Verizon Exec Tauke's Take: Enough Senators To Force Vote On Blocking Net Neutrality Rules

Tom Tauke, Verizon's executive vice president for policy, said Friday that he thought there were enough senators supporting network neutrality rule-blocking legislation to force a vote in the Senate, and said he expected that vote would happen, perhaps as early as the next few weeks.

The measure is highly unlkely to pass given that Democrats control the Senate and the rules were passed by a Democratic FCC majority and praised by a Democratic President who made network neutrality a campaign issue.

Tauke was being interviewed for C-SPAN's Communicators series.

Rep. Greg Walden (R-Ore.), chairman of the House Communications Subcommittee, has asked the Federal Communications Commission not to move forward with the rules, and President Obama to step in to block the rules, both of which are extremely unlikely. Tauke was asked whether Congress could step in itself to block them.

The House has already passed an infrequently used legislative Congressional Review Act motion that would invalidate the agencies network neutrality rules, a move which gained new attention after an effective date of Nov. 21 was finally established for those rules. There has yet to be a Senate vote. And there were several unsuccessful legislative efforts to defund implementation of the rules.

Tauke said the FCC is relying on a telecom statue to extend its authority to impose rules over the Internet that it can extend to price and interconnection regulation: "We think that is wrong, and from a policy perspective very dangerous."

He noted Verizon was more concerned about the assertion of jurisdiction than the rules themselves: "This is really about whether the FCC has the authority to regulate the Internet space."

Verizon filed suit against the FCC's expansion and codification of network neutrality principles, saying it had overstepped its authority. Suits were filed against the rules by multiple parties in multiple courts, with the D.C. circuit (Verizon's preferred circuit) chosen -- by lottery -- to hear the case. Tauke says there has been no schedule set for that hearing, and that even though the D.C. Circuit was chosen at random, he thinks if another court had been chosen it would have deferred to D.C., which heard the Comcast case that, at least in part, engendered the FCC order.

Asked about the FCC's just-passed Universal Service Reform order, Tauke said that, from what he can tell, the FCC did a good job of balancing various interests to produce Universal Service Reform that "hangs together well, is balanced and will accomplish the core objectives" of limiting the USF subsidies, migrating it to broadband and doing it in a way the permits the industry to be stable.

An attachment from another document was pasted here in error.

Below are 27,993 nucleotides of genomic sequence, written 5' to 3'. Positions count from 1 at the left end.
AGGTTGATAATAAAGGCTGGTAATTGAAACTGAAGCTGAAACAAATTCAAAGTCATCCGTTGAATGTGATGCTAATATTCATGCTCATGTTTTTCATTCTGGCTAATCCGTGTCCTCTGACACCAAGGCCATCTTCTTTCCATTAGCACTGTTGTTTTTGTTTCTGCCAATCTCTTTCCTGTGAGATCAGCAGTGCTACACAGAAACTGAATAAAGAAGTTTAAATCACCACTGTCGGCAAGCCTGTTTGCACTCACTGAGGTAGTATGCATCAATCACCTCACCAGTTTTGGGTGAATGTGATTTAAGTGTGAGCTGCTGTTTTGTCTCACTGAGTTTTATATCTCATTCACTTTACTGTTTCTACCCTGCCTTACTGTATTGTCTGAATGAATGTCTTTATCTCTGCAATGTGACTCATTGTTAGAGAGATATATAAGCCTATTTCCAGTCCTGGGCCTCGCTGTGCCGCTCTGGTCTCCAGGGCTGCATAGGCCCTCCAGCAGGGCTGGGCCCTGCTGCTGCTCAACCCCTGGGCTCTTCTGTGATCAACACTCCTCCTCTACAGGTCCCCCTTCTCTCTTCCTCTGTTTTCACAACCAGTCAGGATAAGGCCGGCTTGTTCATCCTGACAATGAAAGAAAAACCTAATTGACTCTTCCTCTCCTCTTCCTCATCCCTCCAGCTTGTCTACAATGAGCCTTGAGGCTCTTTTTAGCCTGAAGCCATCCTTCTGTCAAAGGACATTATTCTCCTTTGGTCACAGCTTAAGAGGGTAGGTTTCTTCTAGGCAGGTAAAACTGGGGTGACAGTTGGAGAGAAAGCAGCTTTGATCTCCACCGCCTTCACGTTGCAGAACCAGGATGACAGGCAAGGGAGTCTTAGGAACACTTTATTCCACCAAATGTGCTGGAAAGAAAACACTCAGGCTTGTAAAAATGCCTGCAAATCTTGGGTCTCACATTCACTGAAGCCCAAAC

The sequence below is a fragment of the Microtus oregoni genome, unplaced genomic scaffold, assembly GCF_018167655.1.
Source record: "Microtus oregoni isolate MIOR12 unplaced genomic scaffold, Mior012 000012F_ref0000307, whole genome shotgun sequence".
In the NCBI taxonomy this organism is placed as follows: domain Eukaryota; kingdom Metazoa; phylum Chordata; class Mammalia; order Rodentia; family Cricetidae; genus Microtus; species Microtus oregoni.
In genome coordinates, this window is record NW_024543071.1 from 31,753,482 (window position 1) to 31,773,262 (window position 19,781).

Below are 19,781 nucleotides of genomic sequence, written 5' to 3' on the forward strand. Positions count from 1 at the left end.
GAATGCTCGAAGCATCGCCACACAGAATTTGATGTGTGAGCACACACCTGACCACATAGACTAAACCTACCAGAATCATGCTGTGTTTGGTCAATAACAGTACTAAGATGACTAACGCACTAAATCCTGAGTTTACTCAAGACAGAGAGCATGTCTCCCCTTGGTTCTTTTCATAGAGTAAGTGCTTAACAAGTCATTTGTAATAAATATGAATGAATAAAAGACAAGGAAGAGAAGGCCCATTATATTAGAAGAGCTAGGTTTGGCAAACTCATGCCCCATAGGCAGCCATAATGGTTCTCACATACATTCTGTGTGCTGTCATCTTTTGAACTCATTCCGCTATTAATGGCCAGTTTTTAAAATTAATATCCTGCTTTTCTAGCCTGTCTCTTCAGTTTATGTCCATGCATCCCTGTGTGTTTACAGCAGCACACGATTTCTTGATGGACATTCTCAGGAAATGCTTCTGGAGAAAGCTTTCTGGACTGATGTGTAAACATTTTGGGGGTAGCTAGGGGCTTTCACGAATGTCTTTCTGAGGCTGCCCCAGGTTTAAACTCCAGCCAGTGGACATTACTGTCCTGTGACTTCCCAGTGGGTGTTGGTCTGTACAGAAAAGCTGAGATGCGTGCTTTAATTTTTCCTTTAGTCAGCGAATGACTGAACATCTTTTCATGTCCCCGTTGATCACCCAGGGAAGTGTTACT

That was a reference to the FCC's decision not to flash cut to competitive bidding for the subsidies, instead providing a five-year window for giving phone companies right of first refusal of broadband funds where they get phone service subsidies, though with buildout, speed and other requirements.

He said that Verizon's wireline business lost in the decision and will lose money, while the wireless side gained since it will pay less to wireline companies for access, so it is something of a mixed bag but, overall, good for the company and the industry.

Tauke said once the broadband infrastructure is built out for broadband, USF can be limited or phased out altogether. Tauke said that one of the abuses of the USF systems has been multiple wireless carriers getting subsidies based on a wireline subsidy that became a "boondoggle" of overpayments. He said in one sense some of that abuse will go away on the wireless side with the FCC focusing on areas without service.

Asked about spectrum auctions, Tauke said that he believed that if the deficit reduction supercommittee comes up with recommendations for cutting the deficit, which he expects they will, those would include spectrum incentive auctions. "They are scrambling to find money, let's face it." He said that would be a good thing since more spectrum is needed for additional video. "Consumers are eating up the wierelss capacity by downloading videos," he said.

He said if Congress clears spectrum now, it will be an 8-12 year process before that spectrum can be repurposed. He also said he expected there would be support in the supercommittee for using some unlicensed spectrum, but said he thought the committee would put the broadcasters 84 mHz of spectrum up for auction for licensed wireless service.

Tauke said Verizon is neither supporting nor opposing the AT&T-T-Mobile merger, and was sticking with that position. He said that it is unclear of the implications of DOJ or FCC denying the deal, but that companies will adapt. But he said that it would put a focus on the need for the FCC to free up more spectrum.

John Eggerton

Contributing editor John Eggerton has been an editor and/or writer on media regulation, legislation and policy for over four decades, including covering the FCC, FTC, Congress, the major media trade associations, and the federal courts. In addition to Multichannel News and Broadcasting + Cable, his work has appeared in Radio World, TV Technology, TV Fax, This Week in Consumer Electronics, Variety and the Encyclopedia Britannica.